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I want to read a source code (HTML tags) of a given URL from my servlet.

For example, URL is http://www.google.com and my servlet needs to read the HTML source code. Why I need this is, my web application is going to read other web pages and get useful content and do something with it.

Lets say, my application shows a shop list of one category in a city. How that list is generated is, my web application (servlet) goes through a given web page which is displaying various shops and read content. With the source code my servlet filters that source and get useful details. Finally creates the list (because my servlet has no access to the given URL's web applications database).

Any know any solution? (specially I need this to do in servlets) If do you think that there is another best way to get details from another site, please let me know.

Thank you

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6 Answers 6

up vote 1 down vote accepted

What you are trying to do is called web scraping. Kayak and similar websites do it. Do search for it on web ;) Well in java you can do this.

URL url = new URL(<your URL>);

BufferedReader in = new BufferedReader(new InputStreamReader(url.openStream()));
String inputLine;
StringBuffer response = new StringBuffer();

while ((inputLine = in.readLine()) != null) {
  response.append(inputLine + "\n");
}

in.close();

response will give you complete HTML content returned by that URL.

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Thank you very much Srinivas for ur code and info . –  Débora Aug 21 '11 at 13:04

Take a look at jsoup for fetching and parsing the HTML.

Document doc = Jsoup.connect("http://en.wikipedia.org/").get();
Elements newsHeadlines = doc.select("#mp-itn b a");
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Thank you Mr.Jeremy :) –  Débora Aug 27 '11 at 16:42

You don't need servlet to read data from a remote server. You can just use java.net.URL or java.net.URLConnection class to read remote content from HTTP server. For example,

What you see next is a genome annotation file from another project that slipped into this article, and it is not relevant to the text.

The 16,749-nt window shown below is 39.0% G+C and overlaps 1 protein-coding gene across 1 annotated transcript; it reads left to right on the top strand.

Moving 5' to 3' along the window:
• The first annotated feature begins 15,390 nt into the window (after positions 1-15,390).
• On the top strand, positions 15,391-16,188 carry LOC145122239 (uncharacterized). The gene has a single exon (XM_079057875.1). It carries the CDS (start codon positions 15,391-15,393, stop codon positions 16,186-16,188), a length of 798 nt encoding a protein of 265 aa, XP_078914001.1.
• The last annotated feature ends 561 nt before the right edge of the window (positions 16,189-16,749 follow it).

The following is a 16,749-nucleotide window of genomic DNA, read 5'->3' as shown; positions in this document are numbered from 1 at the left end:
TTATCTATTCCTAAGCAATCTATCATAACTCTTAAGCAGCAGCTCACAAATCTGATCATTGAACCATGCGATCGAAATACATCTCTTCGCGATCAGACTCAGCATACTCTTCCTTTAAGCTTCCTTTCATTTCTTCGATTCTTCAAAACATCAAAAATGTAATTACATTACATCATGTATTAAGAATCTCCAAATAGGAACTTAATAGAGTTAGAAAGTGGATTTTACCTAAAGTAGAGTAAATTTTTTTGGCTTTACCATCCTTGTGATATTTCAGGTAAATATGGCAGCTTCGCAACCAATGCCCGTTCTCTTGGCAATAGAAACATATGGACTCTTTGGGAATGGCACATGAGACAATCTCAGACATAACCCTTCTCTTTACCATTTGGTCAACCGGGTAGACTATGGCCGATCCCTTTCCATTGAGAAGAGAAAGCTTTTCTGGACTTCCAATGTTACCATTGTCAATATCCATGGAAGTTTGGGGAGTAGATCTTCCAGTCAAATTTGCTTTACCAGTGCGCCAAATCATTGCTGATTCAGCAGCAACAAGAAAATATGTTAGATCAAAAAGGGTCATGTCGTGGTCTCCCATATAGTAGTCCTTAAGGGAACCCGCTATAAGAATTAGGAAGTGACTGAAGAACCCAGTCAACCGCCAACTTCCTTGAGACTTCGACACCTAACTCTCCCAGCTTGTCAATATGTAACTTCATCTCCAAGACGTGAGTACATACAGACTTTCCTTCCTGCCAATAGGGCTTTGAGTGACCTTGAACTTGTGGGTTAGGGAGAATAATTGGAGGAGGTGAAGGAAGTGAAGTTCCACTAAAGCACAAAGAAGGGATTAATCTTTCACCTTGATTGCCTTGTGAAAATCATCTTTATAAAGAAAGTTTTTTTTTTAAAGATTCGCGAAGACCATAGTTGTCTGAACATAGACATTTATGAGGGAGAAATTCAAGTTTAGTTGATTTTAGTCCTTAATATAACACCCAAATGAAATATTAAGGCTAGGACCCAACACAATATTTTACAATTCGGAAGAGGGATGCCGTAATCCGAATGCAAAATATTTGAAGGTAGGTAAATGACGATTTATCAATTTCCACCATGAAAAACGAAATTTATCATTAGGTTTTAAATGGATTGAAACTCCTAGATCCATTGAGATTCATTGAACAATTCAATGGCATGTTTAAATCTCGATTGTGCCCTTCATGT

InputStream input = (InputStream) new URL("http://www.google.com").getContent();
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Thanks Andrey.. :) –  Débora Aug 21 '11 at 13:02

As writing above, you don't need servlet for this purpose. Servlet API is used for responsing to requests, servlet container is running on the server side. If i understand you right, you don't need any server for this purpose. You need just simple http client emulator. I hope that following example will help you:

import java.io.IOException;
import java.io.InputStream;
import java.io.UnsupportedEncodingException;

import org.apache.http.HttpResponse;
import org.apache.http.client.HttpClient;
import org.apache.http.client.methods.HttpGet;
import org.apache.http.impl.client.DefaultHttpClient;

public class SimpleHttpClient {

public String execute() {

        HttpClient httpClient = new DefaultHttpClient();
        HttpGet httpGet = new HttpGet("google.com");
        StringBuilder content = new StringBuilder();

        try {
            HttpResponse response = httpClient.execute(httpGet);

            int bufferLength = 1024;
            byte[] buffer = new byte[bufferLength];
            InputStream is = response.getEntity().getContent();

            while (is.read(buffer) != -1) {
                content.append(new String(buffer, "UTF-8"));
            }
        } catch (UnsupportedEncodingException e) {
            e.printStackTrace();
        } catch (IOException e) {
            e.printStackTrace();
        } 
        return content.toString();
    }
}
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There are several solutions.

The simplest one is using regular expressions. If you just want to extract links from tags like <a href="THE URL"> user regular expression like <a\s+href\s*=\s*["']?(.*?)["']\s*/>. The group(1) contains URL. Now just create Matcher and iterate over your document while matcher.find() is true.

The next solution is using XML parser to parse HTML. This will work fine if you sites are written using well formatted HTML (XHTML). Since it is not always true this solution is applicable for selected sites only.

The next solution is using the java built-in HTML parser: http://java.sun.com/products/jfc/tsc/articles/bookmarks/

The next, most flexible is way is using the "real" html parser and even better java based HTML browser: Java HTML Parsing

Now it depends on details of your task. If parsing of static anchor tags is enough, user regular expressions. If not choose one of the next ways.

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Thank you very much :) –  Débora Aug 27 '11 at 16:41

As people said, you may use core classes java.net.URL and java.net.URLConnection for fetch webpages. But more useful for that purpose is Apache HttpClient. Look for docs & examples here: http://hc.apache.org/

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